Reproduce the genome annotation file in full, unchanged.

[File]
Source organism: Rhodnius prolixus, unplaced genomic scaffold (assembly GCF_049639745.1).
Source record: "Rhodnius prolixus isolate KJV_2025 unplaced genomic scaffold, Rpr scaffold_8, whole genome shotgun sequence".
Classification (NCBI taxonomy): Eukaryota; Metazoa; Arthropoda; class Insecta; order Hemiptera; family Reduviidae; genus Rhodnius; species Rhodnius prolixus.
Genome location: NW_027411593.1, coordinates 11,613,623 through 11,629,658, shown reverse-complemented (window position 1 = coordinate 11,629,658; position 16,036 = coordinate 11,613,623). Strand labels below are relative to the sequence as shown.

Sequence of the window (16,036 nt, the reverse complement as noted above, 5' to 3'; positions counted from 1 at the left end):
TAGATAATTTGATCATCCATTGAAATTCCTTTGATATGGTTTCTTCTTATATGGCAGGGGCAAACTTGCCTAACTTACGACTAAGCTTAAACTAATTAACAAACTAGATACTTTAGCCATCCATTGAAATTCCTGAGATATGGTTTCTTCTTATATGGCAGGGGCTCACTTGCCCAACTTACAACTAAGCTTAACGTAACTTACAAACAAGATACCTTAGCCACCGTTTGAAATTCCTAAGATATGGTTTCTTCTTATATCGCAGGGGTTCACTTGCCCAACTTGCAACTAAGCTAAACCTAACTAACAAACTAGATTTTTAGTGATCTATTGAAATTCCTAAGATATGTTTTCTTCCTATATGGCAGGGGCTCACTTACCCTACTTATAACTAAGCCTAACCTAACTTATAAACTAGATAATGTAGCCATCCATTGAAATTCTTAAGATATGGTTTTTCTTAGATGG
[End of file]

Source organism: Rhodnius prolixus, unplaced genomic scaffold (assembly GCF_049639745.1).
Source record: "Rhodnius prolixus isolate KJV_2025 unplaced genomic scaffold, Rpr scaffold_8, whole genome shotgun sequence".
Classification (NCBI taxonomy): Eukaryota; Metazoa; Arthropoda; class Insecta; order Hemiptera; family Reduviidae; genus Rhodnius; species Rhodnius prolixus.
Genome location: NW_027411593.1, coordinates 11,613,623 through 11,629,658, shown reverse-complemented (window position 1 = coordinate 11,629,658; position 16,036 = coordinate 11,613,623). Strand labels below are relative to the sequence as shown.

Sequence of the window (16,036 nt, the reverse complement as noted above, 5' to 3'; positions counted from 1 at the left end):
TAGATAATTTGATCATCCATTGAAATTCCTTTGATATGGTTTCTTCTTATATGGCAGGGGCAAACTTGCCTAACTTACGACTAAGCTTAAACTAATTAACAAACTAGATACTTTAGCCATCCATTGAAATTCCTGAGATATGGTTTCTTCTTATATGGCAGGGGCTCACTTGCCCAACTTACAACTAAGCTTAACGTAACTTACAAACAAGATACCTTAGCCACCGTTTGAAATTCCTAAGATATGGTTTCTTCTTATATCGCAGGGGTTCACTTGCCCAACTTGCAACTAAGCTAAACCTAACTAACAAACTAGATTTTTAGTGATCTATTGAAATTCCTAAGATATGTTTTCTTCCTATATGGCAGGGGCTCACTTACCCTACTTATAACTAAGCCTAACCTAACTTATAAACTAGATAATGTAGCCATCCATTGAAATTCTTAAGATATGGTTTTTCTTAGATGG